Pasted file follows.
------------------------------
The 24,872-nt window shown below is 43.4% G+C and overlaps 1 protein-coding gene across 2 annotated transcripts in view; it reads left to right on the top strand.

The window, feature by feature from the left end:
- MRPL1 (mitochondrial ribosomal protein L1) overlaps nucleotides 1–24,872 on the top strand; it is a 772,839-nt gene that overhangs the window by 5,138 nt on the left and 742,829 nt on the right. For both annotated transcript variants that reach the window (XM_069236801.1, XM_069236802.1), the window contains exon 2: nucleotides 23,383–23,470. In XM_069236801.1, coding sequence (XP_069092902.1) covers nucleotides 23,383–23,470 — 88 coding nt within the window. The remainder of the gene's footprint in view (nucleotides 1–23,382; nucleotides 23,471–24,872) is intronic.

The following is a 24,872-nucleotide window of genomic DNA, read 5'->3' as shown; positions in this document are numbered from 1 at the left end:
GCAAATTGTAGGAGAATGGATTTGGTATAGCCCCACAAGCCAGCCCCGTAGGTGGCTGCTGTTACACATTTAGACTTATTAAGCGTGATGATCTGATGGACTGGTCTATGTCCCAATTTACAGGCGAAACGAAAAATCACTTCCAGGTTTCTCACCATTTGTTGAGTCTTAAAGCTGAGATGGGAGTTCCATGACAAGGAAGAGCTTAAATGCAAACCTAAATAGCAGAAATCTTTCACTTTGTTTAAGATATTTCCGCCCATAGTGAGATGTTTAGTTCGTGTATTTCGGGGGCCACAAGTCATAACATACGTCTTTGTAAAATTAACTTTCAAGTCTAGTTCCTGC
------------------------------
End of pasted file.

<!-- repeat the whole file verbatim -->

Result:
The 24,872-nt window shown below is 43.4% G+C and overlaps 1 protein-coding gene across 2 annotated transcripts in view; it reads left to right on the top strand.

The window, feature by feature from the left end:
- MRPL1 (mitochondrial ribosomal protein L1) overlaps nucleotides 1–24,872 on the top strand; it is a 772,839-nt gene that overhangs the window by 5,138 nt on the left and 742,829 nt on the right. For both annotated transcript variants that reach the window (XM_069236801.1, XM_069236802.1), the window contains exon 2: nucleotides 23,383–23,470. In XM_069236801.1, coding sequence (XP_069092902.1) covers nucleotides 23,383–23,470 — 88 coding nt within the window. The remainder of the gene's footprint in view (nucleotides 1–23,382; nucleotides 23,471–24,872) is intronic.

The following is a 24,872-nucleotide window of genomic DNA, read 5'->3' as shown; positions in this document are numbered from 1 at the left end:
GCAAATTGTAGGAGAATGGATTTGGTATAGCCCCACAAGCCAGCCCCGTAGGTGGCTGCTGTTACACATTTAGACTTATTAAGCGTGATGATCTGATGGACTGGTCTATGTCCCAATTTACAGGCGAAACGAAAAATCACTTCCAGGTTTCTCACCATTTGTTGAGTCTTAAAGCTGAGATGGGAGTTCCATGACAAGGAAGAGCTTAAATGCAAACCTAAATAGCAGAAATCTTTCACTTTGTTTAAGATATTTCCGCCCATAGTGAGATGTTTAGTTCGTGTATTTCGGGGGCCACAAGTCATAACATACGTCTTTGTAAAATTAACTTTCAAGTCTAGTTCCTGC